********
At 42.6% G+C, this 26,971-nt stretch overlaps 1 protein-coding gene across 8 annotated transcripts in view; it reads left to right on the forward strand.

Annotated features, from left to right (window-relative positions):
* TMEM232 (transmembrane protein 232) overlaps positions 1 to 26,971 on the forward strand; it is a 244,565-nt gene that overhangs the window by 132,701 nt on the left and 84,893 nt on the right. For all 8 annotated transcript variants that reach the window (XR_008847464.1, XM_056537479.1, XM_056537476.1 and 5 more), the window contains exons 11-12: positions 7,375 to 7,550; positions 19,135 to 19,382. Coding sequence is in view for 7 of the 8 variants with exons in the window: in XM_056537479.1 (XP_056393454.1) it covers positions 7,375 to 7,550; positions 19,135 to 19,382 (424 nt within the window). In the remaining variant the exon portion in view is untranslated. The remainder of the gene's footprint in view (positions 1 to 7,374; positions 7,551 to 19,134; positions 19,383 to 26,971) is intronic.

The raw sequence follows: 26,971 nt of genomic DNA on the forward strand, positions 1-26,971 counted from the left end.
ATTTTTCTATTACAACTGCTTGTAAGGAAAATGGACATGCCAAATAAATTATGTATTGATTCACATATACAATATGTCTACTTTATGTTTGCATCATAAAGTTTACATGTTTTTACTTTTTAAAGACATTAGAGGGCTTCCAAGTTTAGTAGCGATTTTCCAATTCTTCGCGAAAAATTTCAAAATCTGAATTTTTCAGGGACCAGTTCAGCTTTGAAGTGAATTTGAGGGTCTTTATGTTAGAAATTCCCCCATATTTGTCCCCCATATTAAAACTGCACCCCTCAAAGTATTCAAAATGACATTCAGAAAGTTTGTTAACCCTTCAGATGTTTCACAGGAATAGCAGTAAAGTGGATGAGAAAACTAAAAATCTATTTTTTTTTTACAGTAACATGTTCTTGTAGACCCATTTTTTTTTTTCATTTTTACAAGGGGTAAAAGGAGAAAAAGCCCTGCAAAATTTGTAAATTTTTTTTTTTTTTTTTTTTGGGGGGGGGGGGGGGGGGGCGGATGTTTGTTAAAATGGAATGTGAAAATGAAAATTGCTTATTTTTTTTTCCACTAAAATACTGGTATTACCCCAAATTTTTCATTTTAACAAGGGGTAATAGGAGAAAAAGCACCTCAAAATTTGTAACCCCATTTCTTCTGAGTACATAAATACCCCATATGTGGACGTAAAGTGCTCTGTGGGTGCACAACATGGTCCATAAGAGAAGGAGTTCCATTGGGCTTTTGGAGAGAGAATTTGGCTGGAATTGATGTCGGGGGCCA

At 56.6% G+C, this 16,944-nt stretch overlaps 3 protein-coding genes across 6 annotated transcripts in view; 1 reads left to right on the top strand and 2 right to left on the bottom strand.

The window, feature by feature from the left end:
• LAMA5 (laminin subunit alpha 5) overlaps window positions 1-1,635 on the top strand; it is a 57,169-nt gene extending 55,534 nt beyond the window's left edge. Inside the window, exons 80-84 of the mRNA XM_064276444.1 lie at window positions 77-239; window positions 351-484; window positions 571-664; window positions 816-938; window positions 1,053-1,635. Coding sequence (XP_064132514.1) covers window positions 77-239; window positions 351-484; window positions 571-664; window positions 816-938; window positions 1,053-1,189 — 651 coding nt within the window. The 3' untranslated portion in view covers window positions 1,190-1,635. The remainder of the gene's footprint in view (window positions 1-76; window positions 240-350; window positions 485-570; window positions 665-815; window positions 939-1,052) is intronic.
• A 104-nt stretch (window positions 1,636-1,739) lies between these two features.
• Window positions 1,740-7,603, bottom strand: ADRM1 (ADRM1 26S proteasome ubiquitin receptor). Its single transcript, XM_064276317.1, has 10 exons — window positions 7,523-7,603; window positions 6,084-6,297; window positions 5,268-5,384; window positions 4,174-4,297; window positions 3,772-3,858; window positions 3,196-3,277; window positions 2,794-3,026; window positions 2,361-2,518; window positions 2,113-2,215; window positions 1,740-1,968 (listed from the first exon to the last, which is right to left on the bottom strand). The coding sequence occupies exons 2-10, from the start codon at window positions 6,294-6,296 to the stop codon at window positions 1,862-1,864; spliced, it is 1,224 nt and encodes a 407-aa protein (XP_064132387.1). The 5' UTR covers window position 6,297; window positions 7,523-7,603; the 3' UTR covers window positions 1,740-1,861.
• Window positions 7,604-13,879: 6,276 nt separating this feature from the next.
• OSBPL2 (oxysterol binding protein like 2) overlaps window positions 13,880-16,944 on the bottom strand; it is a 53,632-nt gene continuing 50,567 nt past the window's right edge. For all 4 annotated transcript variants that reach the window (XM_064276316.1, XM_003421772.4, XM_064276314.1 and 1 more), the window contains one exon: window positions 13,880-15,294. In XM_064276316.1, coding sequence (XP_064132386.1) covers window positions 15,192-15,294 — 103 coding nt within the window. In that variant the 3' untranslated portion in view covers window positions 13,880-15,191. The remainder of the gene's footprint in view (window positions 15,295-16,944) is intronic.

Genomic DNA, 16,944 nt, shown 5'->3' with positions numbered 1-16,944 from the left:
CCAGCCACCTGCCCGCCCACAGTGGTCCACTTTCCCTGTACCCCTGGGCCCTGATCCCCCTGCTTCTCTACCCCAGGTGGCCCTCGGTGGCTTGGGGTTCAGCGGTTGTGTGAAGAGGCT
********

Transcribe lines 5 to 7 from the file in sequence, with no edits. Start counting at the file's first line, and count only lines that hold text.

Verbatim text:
ATTTTTCTATTACAACTGCTTGTAAGGAAAATGGACATGCCAAATAAATTATGTATTGATTCACATATACAATATGTCTACTTTATGTTTGCATCATAAAGTTTACATGTTTTTACTTTTTAAAGACATTAGAGGGCTTCCAAGTTTAGTAGCGATTTTCCAATTCTTCGCGAAAAATTTCAAAATCTGAATTTTTCAGGGACCAGTTCAGCTTTGAAGTGAATTTGAGGGTCTTTATGTTAGAAATTCCCCCATATTTGTCCCCCATATTAAAACTGCACCCCTCAAAGTATTCAAAATGACATTCAGAAAGTTTGTTAACCCTTCAGATGTTTCACAGGAATAGCAGTAAAGTGGATGAGAAAACTAAAAATCTATTTTTTTTTTACAGTAACATGTTCTTGTAGACCCATTTTTTTTTTTCATTTTTACAAGGGGTAAAAGGAGAAAAAGCCCTGCAAAATTTGTAAATTTTTTTTTTTTTTTTTTTTGGGGGGGGGGGGGGGGGGGCGGATGTTTGTTAAAATGGAATGTGAAAATGAAAATTGCTTATTTTTTTTTCCACTAAAATACTGGTATTACCCCAAATTTTTCATTTTAACAAGGGGTAATAGGAGAAAAAGCACCTCAAAATTTGTAACCCCATTTCTTCTGAGTACATAAATACCCCATATGTGGACGTAAAGTGCTCTGTGGGTGCACAACATGGTCCATAAGAGAAGGAGTTCCATTGGGCTTTTGGAGAGAGAATTTGGCTGGAATTGATGTCGGGGGCCA

At 56.6% G+C, this 16,944-nt stretch overlaps 3 protein-coding genes across 6 annotated transcripts in view; 1 reads left to right on the top strand and 2 right to left on the bottom strand.

The window, feature by feature from the left end: